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Thousands of Code Packages Vulnerable to Repojacking Attacks

Despite GitHub’s efforts to prevent repository hijacking, cybersecurity researchers continue finding new attack methods, and thousands of code packages and millions of users could be at risk.

Despite GitHub’s efforts to prevent repository hijacking, cybersecurity researchers continue finding new attack methods, and thousands of code packages and millions of users could be at risk.

Repojacking is a repository hijacking method that involves renamed GitHub usernames. If a user renames their account, their old username can be registered by someone else, including malicious actors, and potentially abused for supply chain attacks.

Threat actors may be able to register an old username and create repositories that were previously associated with the old username, which could allow them to route traffic intended for the legitimate repository to their malicious repository. 

In order to prevent such attacks, GitHub has been implementing a retired namespace protection mechanism and it has been warning users about the potential risks associated with changing usernames. 

The namespace is the combination between the username and a specific repository name — for example, If a user changes the username, the old username’s new owner cannot create a repository named ‘repo_name’ if the repository was previously cloned 100 times. This means that GitHub has retired the namespace. 

The problem is that researchers continue finding ways to bypass GitHub’s namespace retirement mechanism and conduct repojacking. 

The most recently disclosed attack method was discovered by researchers at cybersecurity firm Checkmarx in March and it was recently fixed by GitHub. 

This new method leveraged a race condition, with an API request being used to almost simultaneously create a new repository and change the account’s username. 

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If the attacker renames their account to the targeted username and later attempts to create a repository that would result in the creation of a retired namespace, their attempt would be blocked.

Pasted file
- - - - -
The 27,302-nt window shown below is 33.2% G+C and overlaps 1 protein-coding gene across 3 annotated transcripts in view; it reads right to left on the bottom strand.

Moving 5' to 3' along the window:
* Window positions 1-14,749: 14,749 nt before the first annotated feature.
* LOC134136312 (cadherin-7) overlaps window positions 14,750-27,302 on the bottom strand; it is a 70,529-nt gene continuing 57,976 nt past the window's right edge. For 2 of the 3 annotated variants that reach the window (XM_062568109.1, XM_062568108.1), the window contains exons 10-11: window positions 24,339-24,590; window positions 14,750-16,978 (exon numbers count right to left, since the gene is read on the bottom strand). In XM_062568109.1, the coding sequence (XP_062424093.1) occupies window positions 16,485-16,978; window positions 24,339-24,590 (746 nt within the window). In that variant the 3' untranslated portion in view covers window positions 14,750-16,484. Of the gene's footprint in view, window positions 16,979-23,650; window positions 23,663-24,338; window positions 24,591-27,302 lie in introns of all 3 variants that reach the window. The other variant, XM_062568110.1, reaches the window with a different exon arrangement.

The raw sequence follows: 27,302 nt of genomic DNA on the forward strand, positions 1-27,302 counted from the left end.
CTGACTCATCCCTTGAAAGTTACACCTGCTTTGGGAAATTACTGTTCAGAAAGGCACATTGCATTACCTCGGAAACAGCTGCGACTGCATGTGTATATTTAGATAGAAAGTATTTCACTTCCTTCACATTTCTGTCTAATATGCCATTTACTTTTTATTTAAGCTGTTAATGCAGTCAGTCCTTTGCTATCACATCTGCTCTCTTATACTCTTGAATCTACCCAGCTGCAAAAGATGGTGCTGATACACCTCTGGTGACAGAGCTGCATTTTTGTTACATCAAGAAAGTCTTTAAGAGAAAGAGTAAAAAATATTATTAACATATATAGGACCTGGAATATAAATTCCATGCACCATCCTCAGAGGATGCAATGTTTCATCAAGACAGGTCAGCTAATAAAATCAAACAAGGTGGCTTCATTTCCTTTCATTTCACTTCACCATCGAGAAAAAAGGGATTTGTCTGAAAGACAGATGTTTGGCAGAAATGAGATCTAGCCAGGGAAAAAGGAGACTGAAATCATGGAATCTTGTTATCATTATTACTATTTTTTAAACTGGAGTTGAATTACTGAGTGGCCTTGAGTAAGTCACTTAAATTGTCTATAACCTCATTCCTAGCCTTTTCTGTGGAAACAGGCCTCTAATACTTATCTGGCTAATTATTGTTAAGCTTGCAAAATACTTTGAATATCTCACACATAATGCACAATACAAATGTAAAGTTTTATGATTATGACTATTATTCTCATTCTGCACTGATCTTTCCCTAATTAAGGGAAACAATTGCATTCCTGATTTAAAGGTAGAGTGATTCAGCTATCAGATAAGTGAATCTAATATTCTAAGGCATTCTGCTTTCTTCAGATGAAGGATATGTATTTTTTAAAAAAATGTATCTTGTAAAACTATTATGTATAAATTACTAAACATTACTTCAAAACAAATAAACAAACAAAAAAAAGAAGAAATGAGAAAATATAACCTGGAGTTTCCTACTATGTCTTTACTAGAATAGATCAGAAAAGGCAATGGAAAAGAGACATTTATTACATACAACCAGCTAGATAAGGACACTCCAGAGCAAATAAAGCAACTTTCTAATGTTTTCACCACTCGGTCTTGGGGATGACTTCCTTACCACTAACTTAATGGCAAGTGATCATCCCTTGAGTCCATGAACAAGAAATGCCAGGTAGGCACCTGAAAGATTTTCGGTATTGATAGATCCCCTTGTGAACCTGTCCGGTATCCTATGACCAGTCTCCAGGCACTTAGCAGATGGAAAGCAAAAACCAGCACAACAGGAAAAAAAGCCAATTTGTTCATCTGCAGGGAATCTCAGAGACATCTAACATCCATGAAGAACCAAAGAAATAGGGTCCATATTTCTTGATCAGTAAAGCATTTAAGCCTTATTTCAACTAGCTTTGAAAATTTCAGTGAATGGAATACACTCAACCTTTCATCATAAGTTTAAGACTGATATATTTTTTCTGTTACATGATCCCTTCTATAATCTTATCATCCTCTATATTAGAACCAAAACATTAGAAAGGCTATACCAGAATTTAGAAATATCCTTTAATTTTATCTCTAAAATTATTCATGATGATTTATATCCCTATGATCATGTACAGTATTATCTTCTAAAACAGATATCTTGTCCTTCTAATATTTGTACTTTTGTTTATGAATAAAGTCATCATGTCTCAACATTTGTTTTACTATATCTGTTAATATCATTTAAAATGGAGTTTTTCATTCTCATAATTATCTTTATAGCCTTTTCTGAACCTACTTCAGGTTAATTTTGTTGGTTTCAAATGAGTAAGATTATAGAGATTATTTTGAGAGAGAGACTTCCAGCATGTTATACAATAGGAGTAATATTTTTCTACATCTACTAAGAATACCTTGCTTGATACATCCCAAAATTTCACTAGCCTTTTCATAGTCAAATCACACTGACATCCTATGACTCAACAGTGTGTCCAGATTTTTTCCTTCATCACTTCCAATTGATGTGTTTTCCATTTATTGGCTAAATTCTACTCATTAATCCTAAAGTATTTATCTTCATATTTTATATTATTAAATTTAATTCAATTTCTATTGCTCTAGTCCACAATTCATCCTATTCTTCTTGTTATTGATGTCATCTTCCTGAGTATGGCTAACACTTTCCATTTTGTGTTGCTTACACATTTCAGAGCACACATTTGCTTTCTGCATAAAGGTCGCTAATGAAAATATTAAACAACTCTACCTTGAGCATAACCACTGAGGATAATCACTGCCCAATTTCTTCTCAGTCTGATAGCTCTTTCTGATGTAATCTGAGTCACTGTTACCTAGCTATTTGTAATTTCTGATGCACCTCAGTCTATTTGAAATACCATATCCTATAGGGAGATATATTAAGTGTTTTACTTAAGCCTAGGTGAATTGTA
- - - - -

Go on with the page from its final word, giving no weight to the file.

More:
However — before GitHub rolled out a fix — if the account renaming and the repository creation were done at the same time, the attempt would be successful, enabling the attacker to obtain a namespace that would allow them to redirect traffic to their malicious repository. 

Checkmarx’s analysis showed that roughly 4,000 code packages in Go, PHP, Swift, as well as GitHub Actions were impacted, including hundreds of packages with more than 1,000 stars. 

“Poisoning a popular GitHub action could lead to major Supply Chain attacks with significant repercussions,” Checkmarx warned. 
The problem is that these packages will continue to be vulnerable to repojacking if a new bypass method is discovered in the future. 

“The discovery of this novel vulnerability in GitHub’s repository creation and username renaming operations underlines the persistent risks associated with the ‘Popular repository namespace retirement’ mechanism,” Checkmarx said in a blog post.

It added, “Many GitHub users, including users that control popular repositories and packages, choose to use the ‘User rename’ feature GitHub offers. For that reason, the attempt to bypass the ‘Popular repository namespace retirement’ remains an attractive attack point for supply chain attackers with the potential to cause substantial damages.”

The security firm has released an open source tool named ChainJacking that can be used to identify vulnerable packages. 

Related: Developers Warned of Malicious PyPI, NPM, Ruby Packages Targeting Macs

Related: ChatGPT Hallucinations Can Be Exploited to Distribute Malicious Code Packages

Related: Malicious NuGet Packages Used to Target .NET Developers

Written By

Eduard Kovacs (@EduardKovacs) is a managing editor at SecurityWeek. He worked as a high school IT teacher for two years before starting a career in journalism as Softpedia’s security news reporter. Eduard holds a bachelor’s degree in industrial informatics and a master’s degree in computer techniques applied in electrical engineering.

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